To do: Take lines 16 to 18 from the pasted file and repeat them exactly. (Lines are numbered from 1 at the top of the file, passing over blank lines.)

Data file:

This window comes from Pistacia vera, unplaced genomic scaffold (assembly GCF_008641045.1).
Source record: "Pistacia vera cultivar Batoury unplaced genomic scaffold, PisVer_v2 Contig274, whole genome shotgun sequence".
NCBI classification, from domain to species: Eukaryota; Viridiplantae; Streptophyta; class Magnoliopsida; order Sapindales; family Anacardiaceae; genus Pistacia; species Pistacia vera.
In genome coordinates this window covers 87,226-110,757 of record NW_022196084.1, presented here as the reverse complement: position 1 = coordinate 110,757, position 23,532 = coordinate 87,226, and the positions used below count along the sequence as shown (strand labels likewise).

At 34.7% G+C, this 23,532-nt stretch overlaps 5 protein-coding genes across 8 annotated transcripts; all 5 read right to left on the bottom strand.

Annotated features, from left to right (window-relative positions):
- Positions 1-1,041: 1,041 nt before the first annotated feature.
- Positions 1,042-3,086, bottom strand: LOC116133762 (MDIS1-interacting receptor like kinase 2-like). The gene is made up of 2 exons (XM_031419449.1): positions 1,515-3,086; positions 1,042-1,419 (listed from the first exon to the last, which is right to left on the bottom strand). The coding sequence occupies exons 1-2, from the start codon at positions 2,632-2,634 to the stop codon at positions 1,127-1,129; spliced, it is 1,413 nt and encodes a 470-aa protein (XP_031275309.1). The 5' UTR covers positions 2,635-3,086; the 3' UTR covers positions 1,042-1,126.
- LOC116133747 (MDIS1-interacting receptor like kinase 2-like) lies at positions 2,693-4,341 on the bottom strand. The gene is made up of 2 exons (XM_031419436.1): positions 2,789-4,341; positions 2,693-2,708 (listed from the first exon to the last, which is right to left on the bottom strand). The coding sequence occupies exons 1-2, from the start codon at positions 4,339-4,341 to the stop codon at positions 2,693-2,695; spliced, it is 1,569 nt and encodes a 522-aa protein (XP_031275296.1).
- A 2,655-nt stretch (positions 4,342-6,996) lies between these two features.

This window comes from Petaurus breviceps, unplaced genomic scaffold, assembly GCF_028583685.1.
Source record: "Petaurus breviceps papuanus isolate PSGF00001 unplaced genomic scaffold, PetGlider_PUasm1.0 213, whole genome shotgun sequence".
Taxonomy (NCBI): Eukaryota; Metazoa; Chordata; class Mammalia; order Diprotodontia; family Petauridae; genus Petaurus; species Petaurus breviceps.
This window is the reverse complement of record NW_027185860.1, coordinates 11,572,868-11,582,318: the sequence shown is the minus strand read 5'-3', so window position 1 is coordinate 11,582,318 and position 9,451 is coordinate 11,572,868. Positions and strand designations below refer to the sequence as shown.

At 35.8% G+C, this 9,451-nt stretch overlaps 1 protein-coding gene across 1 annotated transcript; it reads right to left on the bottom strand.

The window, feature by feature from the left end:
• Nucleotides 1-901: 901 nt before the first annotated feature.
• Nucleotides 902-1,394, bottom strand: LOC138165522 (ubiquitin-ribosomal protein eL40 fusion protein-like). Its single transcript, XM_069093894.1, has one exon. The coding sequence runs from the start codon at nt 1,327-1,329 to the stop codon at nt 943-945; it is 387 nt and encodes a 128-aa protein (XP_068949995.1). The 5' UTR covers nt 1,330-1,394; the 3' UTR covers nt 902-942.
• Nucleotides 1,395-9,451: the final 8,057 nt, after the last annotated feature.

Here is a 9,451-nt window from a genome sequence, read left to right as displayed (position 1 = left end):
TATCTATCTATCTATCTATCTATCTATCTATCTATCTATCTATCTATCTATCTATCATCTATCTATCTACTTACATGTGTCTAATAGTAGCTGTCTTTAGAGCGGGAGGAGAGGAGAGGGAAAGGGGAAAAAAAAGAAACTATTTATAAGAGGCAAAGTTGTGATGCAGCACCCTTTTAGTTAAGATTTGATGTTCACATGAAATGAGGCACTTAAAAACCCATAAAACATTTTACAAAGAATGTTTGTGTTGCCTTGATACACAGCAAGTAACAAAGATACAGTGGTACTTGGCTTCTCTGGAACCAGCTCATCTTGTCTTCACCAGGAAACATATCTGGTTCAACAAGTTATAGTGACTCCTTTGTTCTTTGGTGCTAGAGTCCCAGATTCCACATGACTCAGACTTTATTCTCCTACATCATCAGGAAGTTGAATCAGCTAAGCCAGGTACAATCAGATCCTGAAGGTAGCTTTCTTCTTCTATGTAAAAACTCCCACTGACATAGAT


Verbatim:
The window, feature by feature from the left end:
• Nucleotides 1-901: 901 nt before the first annotated feature.
• Nucleotides 902-1,394, bottom strand: LOC138165522 (ubiquitin-ribosomal protein eL40 fusion protein-like). Its single transcript, XM_069093894.1, has one exon. The coding sequence runs from the start codon at nt 1,327-1,329 to the stop codon at nt 943-945; it is 387 nt and encodes a 128-aa protein (XP_068949995.1). The 5' UTR covers nt 1,330-1,394; the 3' UTR covers nt 902-942.